VMware’s new external storage architecture, Virtual Volumes (VVols), turned 2 years old this month as it launched as part of vSphere 6.0. The new VASA specification for VVols has been under development by VMware for over 6 years and it’s up to storage vendors to set their own development pace for supporting it. In this post I’ll provide an update on how each storage vendor is positioned to support VVols, this is entirely based on what is published in the VVols HCL (see below figure) and some research I have done. It will not cover things like the capabilities and scalability for VVols that is up to each vendor to dictate what they are capable of doing with VVols and how many VVols that they can support on a storage array.
On day 1 of the vSphere 6.0 launched there were only 4 vendors that had support for VVols. There are 17 vendors that support VVols today, almost all of the bigger vendors like IBM, HDS, HPE, EMC and NetApp support them but there are a number of smaller vendors that do as well such as SANBlaze, Primary Data, Fujitsu, NEC and Atlantis. Noticeably absent is Pure Storage which is odd as they demoed VVols at Tech Field Day back in 2014. You also might note that NAS vendors tend to be less interested in developing support for VVols as NAS allows an array to already see individual VMs as they are written as files and not using LUNs. Because of this NAS arrays already have the ability to interact with VMs using vendor developed tools so the VVols solution becomes less appealing to them with all the extra development work to achieve roughly the same outcome.
Each array family must be certified for VVols and it’s up to each vendor to decide on how and if they want to do that. With EMC they chose to do it through Unity instead of doing it directly within the storage array. There are some additional vendors like DataCore, SANBlaze and Primary Data that sell storage virtualization products that sit in front of any brand primary storage arrays and aggregate storage to ESXi host, these vendors build VVols into their software so they can support VVols even if the back-end storage array does not. The VVol HCL will list exactly what model arrays are supported by each vendor and the firmware that is required for VVols support.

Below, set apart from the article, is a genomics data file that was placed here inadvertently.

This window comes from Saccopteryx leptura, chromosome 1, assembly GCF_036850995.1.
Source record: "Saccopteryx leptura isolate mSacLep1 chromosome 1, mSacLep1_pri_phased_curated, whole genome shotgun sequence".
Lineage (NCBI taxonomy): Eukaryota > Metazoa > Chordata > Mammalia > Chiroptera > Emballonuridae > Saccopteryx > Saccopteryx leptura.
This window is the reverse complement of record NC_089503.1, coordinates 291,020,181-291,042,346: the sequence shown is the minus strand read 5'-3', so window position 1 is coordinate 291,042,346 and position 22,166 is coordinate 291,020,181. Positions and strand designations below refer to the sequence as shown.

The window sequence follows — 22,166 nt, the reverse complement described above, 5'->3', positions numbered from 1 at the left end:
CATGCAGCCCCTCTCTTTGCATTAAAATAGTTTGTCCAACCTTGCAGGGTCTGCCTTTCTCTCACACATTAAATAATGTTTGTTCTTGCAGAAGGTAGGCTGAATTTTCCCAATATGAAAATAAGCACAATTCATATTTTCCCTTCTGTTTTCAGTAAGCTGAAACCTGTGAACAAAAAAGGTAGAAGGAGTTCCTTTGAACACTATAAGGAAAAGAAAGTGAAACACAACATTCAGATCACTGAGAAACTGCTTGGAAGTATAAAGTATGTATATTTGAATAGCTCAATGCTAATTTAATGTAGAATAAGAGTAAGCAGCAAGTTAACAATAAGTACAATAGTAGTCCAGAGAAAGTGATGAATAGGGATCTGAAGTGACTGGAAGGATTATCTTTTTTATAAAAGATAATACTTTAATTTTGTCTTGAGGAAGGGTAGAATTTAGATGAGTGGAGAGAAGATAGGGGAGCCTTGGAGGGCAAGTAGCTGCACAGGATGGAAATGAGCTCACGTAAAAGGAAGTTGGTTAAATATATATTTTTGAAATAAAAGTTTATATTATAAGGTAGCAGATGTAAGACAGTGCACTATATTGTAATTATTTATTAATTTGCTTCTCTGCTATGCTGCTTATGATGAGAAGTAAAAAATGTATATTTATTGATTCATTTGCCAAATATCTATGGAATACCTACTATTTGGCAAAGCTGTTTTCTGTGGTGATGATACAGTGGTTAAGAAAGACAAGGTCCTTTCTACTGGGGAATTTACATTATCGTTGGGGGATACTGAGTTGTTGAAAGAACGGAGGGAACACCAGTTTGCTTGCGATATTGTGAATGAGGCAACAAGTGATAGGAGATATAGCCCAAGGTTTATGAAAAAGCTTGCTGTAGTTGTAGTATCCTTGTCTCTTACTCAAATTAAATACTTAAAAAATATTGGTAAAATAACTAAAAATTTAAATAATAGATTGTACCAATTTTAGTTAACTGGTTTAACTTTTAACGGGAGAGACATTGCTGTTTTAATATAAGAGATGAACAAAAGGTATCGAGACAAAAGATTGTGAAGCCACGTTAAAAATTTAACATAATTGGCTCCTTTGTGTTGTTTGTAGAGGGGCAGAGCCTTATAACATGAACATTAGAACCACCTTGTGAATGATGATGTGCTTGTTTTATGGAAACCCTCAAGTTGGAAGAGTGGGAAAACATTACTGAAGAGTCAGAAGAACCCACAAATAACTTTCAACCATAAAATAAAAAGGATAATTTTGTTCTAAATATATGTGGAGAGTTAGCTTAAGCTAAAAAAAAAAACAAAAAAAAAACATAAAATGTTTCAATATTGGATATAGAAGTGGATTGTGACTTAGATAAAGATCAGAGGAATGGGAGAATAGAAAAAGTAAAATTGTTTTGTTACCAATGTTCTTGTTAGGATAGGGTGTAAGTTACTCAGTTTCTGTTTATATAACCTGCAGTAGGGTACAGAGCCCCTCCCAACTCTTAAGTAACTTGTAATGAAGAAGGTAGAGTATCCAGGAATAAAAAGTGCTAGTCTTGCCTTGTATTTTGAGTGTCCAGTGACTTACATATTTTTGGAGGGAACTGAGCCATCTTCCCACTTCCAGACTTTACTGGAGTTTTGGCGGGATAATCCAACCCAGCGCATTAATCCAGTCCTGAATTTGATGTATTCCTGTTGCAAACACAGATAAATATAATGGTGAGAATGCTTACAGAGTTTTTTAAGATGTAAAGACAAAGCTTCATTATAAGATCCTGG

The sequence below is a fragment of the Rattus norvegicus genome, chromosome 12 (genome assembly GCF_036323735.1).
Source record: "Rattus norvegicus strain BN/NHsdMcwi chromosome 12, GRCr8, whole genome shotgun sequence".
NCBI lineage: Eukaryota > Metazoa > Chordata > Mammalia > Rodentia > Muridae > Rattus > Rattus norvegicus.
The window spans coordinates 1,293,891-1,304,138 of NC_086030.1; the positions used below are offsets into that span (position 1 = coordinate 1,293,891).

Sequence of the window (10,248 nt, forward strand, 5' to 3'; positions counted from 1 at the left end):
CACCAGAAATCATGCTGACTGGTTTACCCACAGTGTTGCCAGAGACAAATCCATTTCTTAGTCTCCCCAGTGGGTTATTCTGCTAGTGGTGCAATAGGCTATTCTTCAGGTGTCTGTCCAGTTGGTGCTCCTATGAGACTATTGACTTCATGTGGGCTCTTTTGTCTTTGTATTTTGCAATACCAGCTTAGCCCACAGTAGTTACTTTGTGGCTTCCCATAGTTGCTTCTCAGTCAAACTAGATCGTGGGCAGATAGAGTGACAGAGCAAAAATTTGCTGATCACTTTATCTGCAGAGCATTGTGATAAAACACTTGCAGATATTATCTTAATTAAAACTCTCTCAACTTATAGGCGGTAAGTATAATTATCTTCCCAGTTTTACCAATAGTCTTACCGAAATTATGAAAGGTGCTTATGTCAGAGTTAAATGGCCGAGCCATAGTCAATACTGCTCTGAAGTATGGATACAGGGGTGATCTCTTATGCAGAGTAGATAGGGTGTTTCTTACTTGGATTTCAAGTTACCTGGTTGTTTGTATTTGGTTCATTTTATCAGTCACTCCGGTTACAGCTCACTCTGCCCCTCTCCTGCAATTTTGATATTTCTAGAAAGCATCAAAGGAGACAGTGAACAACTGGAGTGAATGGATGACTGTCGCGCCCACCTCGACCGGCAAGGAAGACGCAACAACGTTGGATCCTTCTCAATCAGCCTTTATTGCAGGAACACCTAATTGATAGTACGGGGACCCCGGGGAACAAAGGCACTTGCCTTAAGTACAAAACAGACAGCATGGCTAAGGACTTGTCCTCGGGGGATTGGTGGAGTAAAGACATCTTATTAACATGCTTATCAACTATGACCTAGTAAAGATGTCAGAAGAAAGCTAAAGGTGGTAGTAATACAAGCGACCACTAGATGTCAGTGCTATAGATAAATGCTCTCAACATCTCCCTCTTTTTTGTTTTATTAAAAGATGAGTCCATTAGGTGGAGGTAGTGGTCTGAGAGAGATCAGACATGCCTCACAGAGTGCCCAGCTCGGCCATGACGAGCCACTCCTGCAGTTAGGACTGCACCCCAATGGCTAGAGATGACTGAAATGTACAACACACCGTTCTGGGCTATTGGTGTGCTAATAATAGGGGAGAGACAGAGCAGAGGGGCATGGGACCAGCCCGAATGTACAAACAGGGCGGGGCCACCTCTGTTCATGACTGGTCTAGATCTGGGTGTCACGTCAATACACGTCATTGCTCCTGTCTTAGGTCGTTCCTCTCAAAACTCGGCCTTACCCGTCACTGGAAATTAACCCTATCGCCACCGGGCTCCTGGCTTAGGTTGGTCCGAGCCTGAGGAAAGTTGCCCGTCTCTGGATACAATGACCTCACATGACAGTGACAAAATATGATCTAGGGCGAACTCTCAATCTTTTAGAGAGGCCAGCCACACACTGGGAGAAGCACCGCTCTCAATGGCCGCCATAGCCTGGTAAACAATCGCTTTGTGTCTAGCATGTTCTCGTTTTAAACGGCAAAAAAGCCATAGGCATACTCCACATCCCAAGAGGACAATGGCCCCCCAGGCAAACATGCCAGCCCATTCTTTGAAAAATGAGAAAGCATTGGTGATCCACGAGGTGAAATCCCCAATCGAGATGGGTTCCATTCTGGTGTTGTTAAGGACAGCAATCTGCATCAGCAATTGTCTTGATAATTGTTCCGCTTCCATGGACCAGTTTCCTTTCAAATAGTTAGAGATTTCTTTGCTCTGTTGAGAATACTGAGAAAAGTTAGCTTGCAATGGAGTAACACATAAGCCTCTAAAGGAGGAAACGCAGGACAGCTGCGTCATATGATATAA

Array Type (Protocols)
Again it is up to each vendor to decide which protocols they will support with VVols on each array model, VVols is protocol agnostic and will work with FCoE, NFS, iSCSI, FV and SVD. Note some vendors will only support block protocols, others just NAS, some support all protocols. The VVol HCL will list which protocols are supported by each vendor for their arrays that support VVols. You’ll see SVD listed as a an array type, that stands for “Storage Virtualization Device”. The only 2 vendors listed for that array type are IBM (SVC) and NetApp (ONTAP).
This lists the versions of vSphere that are supported by a storage array with VVols, the options include all the update versions of 6.0 (U1-U3) and 6.5. The 6.0 versions are basically all similar to each other and they all run under the VASA 2.0 specification. With 6.5, VASA 3.0 is the new VASA specification which introduces support for VVol replication. However an array can be certified on vSphere 6.5 and only support VASA 2.0, supporting 6.5 does not automatically indicate VVol replication support, this support is specifically noted in the Features field in the HCL. Right now there are only 9 vendors that provide VVol support on vSphere 6.5
VASA Provider Type
This one isn’t explicitly listed in the HCL, I had to do my own research to determine this. The VASA Provider component can be deployed either internal to an array (embedded in the array controllers/firmware) or deployed externally as a pre-built VM appliance or as software that can be installed on a VM or physical server. It is up to each vendor to determine how they want to do this, the internal method has it’s advantages by being easier to deploy, manage and highly available. The external method however tends to be easier for vendors to develop as they don’t have to modify array firmware and use array resources and can simply bolt it on as an external component. The only hardware (not VSA/SVD) storage vendors that deploy it internally are HPE, SolidFire NexGen and Nimble Storage. Some of the storage virtualization vendors like EMC (Unity) and Primary Data build it into their software so it’s considered internal.